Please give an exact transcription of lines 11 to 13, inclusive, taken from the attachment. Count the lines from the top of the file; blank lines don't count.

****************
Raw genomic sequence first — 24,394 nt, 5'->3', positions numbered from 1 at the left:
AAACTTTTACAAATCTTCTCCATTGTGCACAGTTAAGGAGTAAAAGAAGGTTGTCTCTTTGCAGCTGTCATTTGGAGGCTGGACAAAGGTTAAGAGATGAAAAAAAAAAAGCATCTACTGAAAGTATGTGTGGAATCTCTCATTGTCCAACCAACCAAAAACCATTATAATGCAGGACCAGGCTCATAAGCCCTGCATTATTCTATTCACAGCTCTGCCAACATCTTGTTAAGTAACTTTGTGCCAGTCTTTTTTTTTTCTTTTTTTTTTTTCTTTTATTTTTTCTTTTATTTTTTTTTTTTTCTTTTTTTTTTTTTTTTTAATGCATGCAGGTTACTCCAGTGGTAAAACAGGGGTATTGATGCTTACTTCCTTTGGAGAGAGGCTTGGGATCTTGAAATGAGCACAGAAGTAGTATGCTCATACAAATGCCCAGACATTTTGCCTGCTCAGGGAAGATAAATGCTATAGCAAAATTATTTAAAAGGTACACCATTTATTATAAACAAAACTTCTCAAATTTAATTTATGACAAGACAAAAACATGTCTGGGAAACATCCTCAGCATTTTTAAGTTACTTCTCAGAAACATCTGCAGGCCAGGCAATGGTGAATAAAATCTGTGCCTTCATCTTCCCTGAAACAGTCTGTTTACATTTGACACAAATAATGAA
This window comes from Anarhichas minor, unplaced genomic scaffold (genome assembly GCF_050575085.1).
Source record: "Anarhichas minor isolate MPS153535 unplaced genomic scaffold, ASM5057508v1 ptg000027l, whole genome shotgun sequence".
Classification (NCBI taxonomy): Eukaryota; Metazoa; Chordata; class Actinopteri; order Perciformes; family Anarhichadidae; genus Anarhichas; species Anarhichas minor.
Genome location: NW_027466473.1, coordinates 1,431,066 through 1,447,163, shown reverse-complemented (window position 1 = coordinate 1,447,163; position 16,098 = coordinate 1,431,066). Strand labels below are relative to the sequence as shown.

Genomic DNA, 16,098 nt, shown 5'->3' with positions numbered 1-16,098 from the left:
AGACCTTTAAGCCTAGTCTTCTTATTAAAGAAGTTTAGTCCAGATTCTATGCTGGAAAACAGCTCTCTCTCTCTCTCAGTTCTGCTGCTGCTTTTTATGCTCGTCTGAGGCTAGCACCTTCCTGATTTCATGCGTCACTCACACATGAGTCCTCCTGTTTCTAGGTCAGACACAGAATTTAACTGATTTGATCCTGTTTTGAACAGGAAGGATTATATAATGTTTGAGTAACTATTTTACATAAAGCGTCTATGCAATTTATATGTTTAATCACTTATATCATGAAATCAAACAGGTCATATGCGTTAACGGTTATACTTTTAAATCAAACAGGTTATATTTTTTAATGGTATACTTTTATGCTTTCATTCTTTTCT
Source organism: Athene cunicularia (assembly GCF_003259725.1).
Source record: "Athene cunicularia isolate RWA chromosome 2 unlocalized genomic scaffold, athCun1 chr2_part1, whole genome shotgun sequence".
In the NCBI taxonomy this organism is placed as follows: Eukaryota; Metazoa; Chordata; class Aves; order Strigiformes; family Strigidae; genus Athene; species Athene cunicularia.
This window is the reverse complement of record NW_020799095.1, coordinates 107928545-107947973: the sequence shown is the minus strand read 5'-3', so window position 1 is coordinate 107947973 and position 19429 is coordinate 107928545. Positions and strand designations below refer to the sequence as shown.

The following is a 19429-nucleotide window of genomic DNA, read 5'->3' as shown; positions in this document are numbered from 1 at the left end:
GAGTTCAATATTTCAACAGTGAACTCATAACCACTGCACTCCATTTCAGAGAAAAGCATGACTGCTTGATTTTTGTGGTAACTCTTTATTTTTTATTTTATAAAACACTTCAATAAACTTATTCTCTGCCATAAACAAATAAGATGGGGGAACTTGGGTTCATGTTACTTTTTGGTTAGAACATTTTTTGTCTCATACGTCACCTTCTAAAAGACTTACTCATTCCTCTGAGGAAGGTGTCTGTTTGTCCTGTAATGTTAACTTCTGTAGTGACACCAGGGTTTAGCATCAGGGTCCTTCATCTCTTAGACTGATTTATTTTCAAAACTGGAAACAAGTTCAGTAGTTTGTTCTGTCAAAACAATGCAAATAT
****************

In the NCBI taxonomy this organism is placed as follows: Eukaryota; Metazoa; Chordata; class Aves; order Strigiformes; family Strigidae; genus Athene; species Athene cunicularia.
This window is the reverse complement of record NW_020799095.1, coordinates 107928545-107947973: the sequence shown is the minus strand read 5'-3', so window position 1 is coordinate 107947973 and position 19429 is coordinate 107928545. Positions and strand designations below refer to the sequence as shown.

The following is a 19429-nucleotide window of genomic DNA, read 5'->3' as shown; positions in this document are numbered from 1 at the left end: